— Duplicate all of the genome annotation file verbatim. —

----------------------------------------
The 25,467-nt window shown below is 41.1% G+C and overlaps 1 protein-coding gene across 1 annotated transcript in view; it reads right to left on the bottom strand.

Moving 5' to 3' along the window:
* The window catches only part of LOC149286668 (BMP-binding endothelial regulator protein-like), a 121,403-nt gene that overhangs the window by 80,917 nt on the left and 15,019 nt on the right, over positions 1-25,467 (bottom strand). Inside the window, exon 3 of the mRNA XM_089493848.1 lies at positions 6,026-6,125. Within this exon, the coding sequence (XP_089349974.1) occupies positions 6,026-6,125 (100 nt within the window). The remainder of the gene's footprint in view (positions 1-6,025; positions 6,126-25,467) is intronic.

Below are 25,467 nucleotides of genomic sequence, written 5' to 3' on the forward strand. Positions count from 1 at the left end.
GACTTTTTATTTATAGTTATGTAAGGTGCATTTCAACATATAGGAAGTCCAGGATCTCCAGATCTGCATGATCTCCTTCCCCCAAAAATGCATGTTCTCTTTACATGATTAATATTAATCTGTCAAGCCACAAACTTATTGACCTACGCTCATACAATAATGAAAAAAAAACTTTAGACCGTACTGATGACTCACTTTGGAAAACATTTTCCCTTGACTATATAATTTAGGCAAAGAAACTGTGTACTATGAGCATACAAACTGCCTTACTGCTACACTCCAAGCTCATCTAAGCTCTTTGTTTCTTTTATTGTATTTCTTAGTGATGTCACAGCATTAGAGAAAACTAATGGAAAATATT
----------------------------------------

The 25,467-nt window shown below is 41.1% G+C and overlaps 1 protein-coding gene across 1 annotated transcript in view; it reads right to left on the bottom strand.

Moving 5' to 3' along the window:
* The window catches only part of LOC149286668 (BMP-binding endothelial regulator protein-like), a 121,403-nt gene that overhangs the window by 80,917 nt on the left and 15,019 nt on the right, over positions 1-25,467 (bottom strand). Inside the window, exon 3 of the mRNA XM_089493848.1 lies at positions 6,026-6,125. Within this exon, the coding sequence (XP_089349974.1) occupies positions 6,026-6,125 (100 nt within the window). The remainder of the gene's footprint in view (positions 1-6,025; positions 6,126-25,467) is intronic.

Below are 25,467 nucleotides of genomic sequence, written 5' to 3' on the forward strand. Positions count from 1 at the left end.
GACTTTTTATTTATAGTTATGTAAGGTGCATTTCAACATATAGGAAGTCCAGGATCTCCAGATCTGCATGATCTCCTTCCCCCAAAAATGCATGTTCTCTTTACATGATTAATATTAATCTGTCAAGCCACAAACTTATTGACCTACGCTCATACAATAATGAAAAAAAAACTTTAGACCGTACTGATGACTCACTTTGGAAAACATTTTCCCTTGACTATATAATTTAGGCAAAGAAACTGTGTACTATGAGCATACAAACTGCCTTACTGCTACACTCCAAGCTCATCTAAGCTCTTTGTTTCTTTTATTGTATTTCTTAGTGATGTCACAGCATTAGAGAAAACTAATGGAAAATATT